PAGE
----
The Benefits of the Historic New Fuel Economy Standards

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The Benefits of the Historic New Fuel Economy Standards

Congressman Mike Quigley, Mike Douba of Argonne National Laboratory, State Representative Ann Williams, and Jeff Riley with Pew Environment Group explain the  benefits of the joint U.S Environmental Protection Agency (EPA) and Department of Transportation (DOT) final rule increasing fuel economy standards at Grossinger City Autoplex in Chicago.

“It’s not everyday we accomplish an effort that simultaneously protects our economy, environment, health, consumers, and industry. These rules are the culmination of years of work by automobile manufacturers, the Obama Administration, and environmental leaders, all of whom I applaud for their collaboration. The new CAFE standards reduce the amount of pollution we emit, oil we import, and money we spend at the pump. The benefits of these rules are huge and exactly the type of creative conservation effort we must continue as we craft our larger national energy plan,” said Congressman Mike Quigley (D-IL).

The standards issued are for Model Years 2017-2025 and increase fuel economy to the equivalent of 54.5 mpg for cars and light-duty trucks by Model Year 2025.

Consumers are expected to save more than $1.7 trillion dollars in fuel costs, resulting in an average fuel savings of more than $8,000 by 2025 over the lifetime of the vehicle. The nation benefits by dramatically reducing our reliance on foreign oil, saving a total of 12 billion barrels of oil and reducing oil consumption by more than 2 million barrels a day by 2025. The rules are also expected to cut greenhouse gas emissions from cars and light trucks in half by 2025, reducing emissions by 6 billion metric tons over the life of the program – more than the total amount of carbon dioxide emitted by the United States in 2010.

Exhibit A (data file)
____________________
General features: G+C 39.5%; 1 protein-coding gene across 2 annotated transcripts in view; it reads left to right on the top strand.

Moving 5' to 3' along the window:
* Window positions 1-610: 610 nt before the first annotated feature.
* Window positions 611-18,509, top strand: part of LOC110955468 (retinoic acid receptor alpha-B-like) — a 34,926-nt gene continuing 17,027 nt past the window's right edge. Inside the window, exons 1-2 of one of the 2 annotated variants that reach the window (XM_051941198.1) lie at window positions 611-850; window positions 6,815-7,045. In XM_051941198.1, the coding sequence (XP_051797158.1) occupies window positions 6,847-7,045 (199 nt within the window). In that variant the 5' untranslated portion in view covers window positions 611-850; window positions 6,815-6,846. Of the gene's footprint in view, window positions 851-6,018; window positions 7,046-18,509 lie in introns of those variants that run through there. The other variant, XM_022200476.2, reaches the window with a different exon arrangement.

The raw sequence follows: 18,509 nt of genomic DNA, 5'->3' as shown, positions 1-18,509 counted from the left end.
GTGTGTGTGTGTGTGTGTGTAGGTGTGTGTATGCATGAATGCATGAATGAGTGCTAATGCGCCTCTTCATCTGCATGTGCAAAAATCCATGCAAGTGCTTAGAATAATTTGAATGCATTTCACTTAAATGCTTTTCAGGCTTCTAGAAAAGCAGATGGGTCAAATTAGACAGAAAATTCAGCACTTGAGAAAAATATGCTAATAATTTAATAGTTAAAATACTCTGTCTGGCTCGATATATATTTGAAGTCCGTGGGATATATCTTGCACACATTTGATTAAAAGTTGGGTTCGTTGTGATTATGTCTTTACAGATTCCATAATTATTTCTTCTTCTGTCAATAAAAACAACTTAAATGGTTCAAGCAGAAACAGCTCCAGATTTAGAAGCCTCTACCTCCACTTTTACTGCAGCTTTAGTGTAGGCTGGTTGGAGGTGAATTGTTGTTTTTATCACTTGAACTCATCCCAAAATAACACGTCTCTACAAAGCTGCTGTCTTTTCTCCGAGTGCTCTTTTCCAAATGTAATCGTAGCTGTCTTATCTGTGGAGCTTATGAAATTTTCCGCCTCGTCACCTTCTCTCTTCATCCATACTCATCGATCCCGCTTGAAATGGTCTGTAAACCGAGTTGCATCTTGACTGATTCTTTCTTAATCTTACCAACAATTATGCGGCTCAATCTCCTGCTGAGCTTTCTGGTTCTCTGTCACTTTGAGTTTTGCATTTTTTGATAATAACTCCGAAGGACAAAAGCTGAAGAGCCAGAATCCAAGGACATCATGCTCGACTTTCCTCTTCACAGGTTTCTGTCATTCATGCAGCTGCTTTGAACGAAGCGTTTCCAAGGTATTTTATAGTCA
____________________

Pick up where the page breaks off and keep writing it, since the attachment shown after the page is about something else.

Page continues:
These new rules build upon the standards established previously by the Obama Administration for cars and light trucks for Model Years 2011-2016. Those standards, which raised average fuel efficiency by 2016 to the equivalent of 35.5 mpg, are already saving families money at the pump.

State Representative Ann Williams said at the event today, “finalizing these new, significantly higher fuel economy standards is an important milestone for our country as a whole – and a real victory for the White House, automakers, consumers and the environment. I am confident the implementation of these rules will result in greatly improved air quality, decreased emissions and more and more consumers opting for fuel-efficient vehicles. We will feel the positive impact of these rules for years to come.”

The new rules are projected to have additional benefits by enhancing innovation and competitiveness in the auto industry. Higher fuel economy standards help American manufacturers develop new technologies that spur investment in research, development, and production of advanced vehicles, which can improve overall competitiveness. As Mike Douba, lead principle investigator of Advanced Powertrain Research at Argonne National Laboratory, noted at the event today, “These rules are a profound accomplishment by setting the stage for future reductions in petroleum use and greenhouse gas emissions of new vehicles. At the end of the day however, it will be the scientists and engineers that are going to make this happen. I marvel at their efforts and support all the programs and activities that keep America a leader in science and engineering.”

While some political opposition to new rules remains, consumers have shown they are willing to buy autos with higher miles per gallon to save money at the pump. Currently, all automakers offer vehicles with 35 mpg or higher in their fleet and it was just reported that Detroit’s Big 3 posted their best sales in August in 5 years. In July 2011, a poll conducted for the Pew Clean Energy Program by the bipartisan polling team of the Mellman Group Inc. and Public Opinion Strategies found that Eighty-two percent of respondents supported an increased fuel efficiency standard of 56 mpg by 2025.

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